Marie Prevost & canine pal; circa 1920s. Via.
Circa 1956; via.
An antique lunch pail featuring little girls playing with a dog. For sale here.
I still yearn to see Sir Oliver T. Puddington in lederhosen — but that doesn’t mean I am also not enthralled by the idea of seeing our Basset Hound in a kilt. Bonus points for being able to also get the other pets into the action, or portrait, as the case may be. Custom pet portraits by Fotos 2 Art.
Ah, the cutthroat world of dog launderers. From what I can tell, this “Billy and Betty Adventure” from the April 1940 issue of True Story magazine involved a pint-sized mob extortion, probably laundering dogs used during cocaine transactions. You know, you sell a bunch of coke, get a truckload of dogs, but you can’t just spend those dogs, otherwise people will be able to track the dope back to you. So, you blackmail Billy and Betty into laundering your dogs, which clears the trail and keeps the DEA off your back. Sounds legit? Yeah, I should’ve just read the story.
In response to this post about vintage ceramic animals, Butts In The Air, Like They Just Don’t Care, Nina writes:
I came across an old blog post of yours when I was researching a vintage dog figurine for my Etsy shop. It has it’s butt up in the air and a hole where the tail should be. Ring any bells? Anyway, I thought I’d write you, firstly to ask if you ever found out what the use was for these kitschy creatures? And secondly, to let you know, in case you’re still collecting them that I just put one up in my shop.
Great blog! I’ll be back to check in, I do love the kitsch!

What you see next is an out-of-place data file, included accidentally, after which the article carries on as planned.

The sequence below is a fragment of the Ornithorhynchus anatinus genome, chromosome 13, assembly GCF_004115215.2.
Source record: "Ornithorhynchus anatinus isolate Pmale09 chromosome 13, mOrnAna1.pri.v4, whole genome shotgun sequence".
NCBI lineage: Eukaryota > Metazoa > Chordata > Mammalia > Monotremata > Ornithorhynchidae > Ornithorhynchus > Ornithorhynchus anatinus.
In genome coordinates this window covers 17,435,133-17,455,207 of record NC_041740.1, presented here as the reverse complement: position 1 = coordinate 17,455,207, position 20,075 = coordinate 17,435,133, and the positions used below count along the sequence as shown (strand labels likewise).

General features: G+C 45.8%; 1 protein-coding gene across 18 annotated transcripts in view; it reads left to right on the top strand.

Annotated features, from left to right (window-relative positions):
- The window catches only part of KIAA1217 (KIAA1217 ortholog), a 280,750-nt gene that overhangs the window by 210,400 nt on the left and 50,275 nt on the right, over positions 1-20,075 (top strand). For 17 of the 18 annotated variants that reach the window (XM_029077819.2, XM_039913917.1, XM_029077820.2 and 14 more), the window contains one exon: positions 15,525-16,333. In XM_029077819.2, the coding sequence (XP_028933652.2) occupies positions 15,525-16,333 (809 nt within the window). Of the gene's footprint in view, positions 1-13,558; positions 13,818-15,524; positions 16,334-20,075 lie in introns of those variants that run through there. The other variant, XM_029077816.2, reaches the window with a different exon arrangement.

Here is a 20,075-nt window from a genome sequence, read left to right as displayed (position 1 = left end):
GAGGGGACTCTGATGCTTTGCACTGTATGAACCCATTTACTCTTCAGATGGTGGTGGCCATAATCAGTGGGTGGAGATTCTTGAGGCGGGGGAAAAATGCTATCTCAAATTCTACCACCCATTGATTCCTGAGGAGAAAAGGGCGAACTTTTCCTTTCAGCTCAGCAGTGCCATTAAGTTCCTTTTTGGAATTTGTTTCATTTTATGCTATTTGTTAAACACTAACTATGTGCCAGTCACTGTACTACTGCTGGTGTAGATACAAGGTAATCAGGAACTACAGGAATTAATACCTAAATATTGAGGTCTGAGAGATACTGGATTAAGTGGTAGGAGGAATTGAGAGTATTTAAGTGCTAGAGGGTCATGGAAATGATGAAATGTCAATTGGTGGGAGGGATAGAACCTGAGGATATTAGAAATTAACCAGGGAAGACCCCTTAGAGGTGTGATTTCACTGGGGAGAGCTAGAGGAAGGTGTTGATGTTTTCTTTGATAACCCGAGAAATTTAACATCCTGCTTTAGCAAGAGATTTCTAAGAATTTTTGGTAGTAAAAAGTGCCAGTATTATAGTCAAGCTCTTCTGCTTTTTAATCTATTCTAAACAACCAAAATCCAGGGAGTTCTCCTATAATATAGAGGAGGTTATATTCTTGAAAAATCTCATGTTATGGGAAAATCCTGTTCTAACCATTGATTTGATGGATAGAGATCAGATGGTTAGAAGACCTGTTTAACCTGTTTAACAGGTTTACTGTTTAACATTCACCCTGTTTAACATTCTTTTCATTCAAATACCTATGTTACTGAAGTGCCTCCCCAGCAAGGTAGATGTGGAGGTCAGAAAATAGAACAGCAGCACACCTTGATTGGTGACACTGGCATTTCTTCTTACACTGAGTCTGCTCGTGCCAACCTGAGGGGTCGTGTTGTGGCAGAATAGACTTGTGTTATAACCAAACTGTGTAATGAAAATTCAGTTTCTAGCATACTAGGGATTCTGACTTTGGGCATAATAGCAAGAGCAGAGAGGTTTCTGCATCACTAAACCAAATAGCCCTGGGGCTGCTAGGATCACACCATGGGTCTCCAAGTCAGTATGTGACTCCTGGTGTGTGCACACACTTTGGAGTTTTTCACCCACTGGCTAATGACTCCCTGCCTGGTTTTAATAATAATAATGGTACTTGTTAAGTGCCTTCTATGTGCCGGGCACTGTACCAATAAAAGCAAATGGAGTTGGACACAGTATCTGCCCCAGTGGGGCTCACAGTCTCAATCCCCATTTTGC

Here’s the vintage little dog Nina has:
To answer your question, Nina, the fact is that hubby & I still debate this. He still thinks there was some sort of a “bobble” type tail.
Butt However until I see one like that I remain unconvinced…
I often look for such items. So far, I have not found any (other than more modern plastic ones — which look quite different). However, you do see quite a number of dogs with spring tails. Most people are familiar with the antique postcards featuring dogs with metal spring tails.
There are other examples too. Like these antique cast iron dogs with spring tails. You can see that the metal spring tails are attached to a “docked” nub of a tail on the dogs, which would not work on the vintage ceramic pieces we have.
Today, however, I ran into this rather unusual version. This urinating dog is about six inches long, is marked ‘Germany’ on the bottom, and the seller calls it “Rockingham glazed.”
Aside from the dog lifting his leg to pee, this vintage ceramic dachshund is also a decanter of some sort.
The metal spring of a tail is attached to a ceramic piece which holds a cork. The opening for the cork stopper has raised edges, so it is quite different from the vintage ceramic dogs that Nina and I have. Although, I could see that some sort of stopper is a possibility… But then what would these little ceramic dog decanters for?
I’m wondering if this was some sort of inkwell for a dog-themed novelty desk set. (See also: Scotty The Pup Desk Accessory.) Perhaps it was a flask?
If you have any info on this dog — or any of these dogs — please let us know!
Image Credits: Antique postcard with bulldog with metal spring tail via Ernies Postcards; cast iron dogs with spring tails from Shusues Collectibles; and the photos of the urinating dog decanter from Orygun Trail Antiques.
From the National Archives:
Although Fala might be the most famous of the Roosevelts’ dogs, this is a different Scottish terrier from decades before Fala joined the family. This photograph was taken in 1907. The dog, Duffy, is competing with Anna Roosevelt for a treat from the hand of FDR (who is standing over them, not yet stricken by polio).
A hand tinted tintype portrait of a young lady holding a dog in her lap, ca. 1860s. Via.